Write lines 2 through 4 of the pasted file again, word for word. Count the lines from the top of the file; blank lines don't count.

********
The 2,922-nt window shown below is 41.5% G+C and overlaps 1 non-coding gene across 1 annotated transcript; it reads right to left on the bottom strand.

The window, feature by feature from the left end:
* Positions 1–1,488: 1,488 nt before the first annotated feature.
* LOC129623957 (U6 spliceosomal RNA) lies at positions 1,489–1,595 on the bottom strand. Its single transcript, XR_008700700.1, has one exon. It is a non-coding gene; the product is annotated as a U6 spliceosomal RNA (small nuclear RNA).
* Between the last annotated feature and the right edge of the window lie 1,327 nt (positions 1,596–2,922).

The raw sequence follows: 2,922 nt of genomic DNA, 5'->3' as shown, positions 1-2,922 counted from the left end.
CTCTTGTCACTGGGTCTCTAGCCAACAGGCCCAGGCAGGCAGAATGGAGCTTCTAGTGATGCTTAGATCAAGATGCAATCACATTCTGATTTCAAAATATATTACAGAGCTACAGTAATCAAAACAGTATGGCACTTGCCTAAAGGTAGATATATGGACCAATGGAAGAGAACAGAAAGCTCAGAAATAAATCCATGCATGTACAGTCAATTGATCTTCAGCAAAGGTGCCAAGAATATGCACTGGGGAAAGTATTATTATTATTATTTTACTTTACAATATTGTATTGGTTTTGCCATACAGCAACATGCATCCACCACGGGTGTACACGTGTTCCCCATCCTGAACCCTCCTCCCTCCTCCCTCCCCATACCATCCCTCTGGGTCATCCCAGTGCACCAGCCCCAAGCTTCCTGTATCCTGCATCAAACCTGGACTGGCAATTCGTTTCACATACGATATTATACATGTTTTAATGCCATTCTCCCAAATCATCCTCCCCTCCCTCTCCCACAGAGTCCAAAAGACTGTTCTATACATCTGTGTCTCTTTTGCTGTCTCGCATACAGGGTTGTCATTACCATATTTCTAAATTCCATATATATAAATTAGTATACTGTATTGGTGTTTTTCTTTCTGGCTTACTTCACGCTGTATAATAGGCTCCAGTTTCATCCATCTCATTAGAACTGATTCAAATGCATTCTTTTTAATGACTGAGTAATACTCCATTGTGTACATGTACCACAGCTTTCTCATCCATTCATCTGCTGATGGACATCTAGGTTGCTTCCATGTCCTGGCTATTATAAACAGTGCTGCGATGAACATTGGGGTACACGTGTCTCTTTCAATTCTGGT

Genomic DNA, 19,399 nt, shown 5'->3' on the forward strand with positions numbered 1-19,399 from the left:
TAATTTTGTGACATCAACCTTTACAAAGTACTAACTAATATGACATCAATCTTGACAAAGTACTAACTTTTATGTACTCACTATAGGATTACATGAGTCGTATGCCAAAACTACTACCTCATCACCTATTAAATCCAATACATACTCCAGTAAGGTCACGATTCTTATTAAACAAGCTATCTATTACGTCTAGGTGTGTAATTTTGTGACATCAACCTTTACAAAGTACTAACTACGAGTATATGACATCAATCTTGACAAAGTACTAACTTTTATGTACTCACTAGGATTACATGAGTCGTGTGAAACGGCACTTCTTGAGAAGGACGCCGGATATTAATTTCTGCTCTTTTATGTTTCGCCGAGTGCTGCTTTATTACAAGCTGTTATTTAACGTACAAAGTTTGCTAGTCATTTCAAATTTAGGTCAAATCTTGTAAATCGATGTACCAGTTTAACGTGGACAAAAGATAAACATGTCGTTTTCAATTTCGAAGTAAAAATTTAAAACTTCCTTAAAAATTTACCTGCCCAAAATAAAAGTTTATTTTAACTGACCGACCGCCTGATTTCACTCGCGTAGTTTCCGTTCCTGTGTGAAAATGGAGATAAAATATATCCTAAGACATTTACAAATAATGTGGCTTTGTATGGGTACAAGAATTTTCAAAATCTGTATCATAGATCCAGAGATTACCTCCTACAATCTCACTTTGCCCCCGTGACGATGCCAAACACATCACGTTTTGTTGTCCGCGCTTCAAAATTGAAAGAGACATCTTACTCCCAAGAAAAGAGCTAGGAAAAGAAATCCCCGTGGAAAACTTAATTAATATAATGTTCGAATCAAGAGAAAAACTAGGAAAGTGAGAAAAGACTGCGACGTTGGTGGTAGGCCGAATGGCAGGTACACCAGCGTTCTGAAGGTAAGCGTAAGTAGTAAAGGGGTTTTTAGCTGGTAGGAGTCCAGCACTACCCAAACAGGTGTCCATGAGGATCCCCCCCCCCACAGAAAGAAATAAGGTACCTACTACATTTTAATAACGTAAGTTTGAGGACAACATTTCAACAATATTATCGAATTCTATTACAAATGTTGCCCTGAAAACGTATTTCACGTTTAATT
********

The window, feature by feature from the left end:
* Positions 1–1,488: 1,488 nt before the first annotated feature.
* LOC129623957 (U6 spliceosomal RNA) lies at positions 1,489–1,595 on the bottom strand. Its single transcript, XR_008700700.1, has one exon. It is a non-coding gene; the product is annotated as a U6 spliceosomal RNA (small nuclear RNA).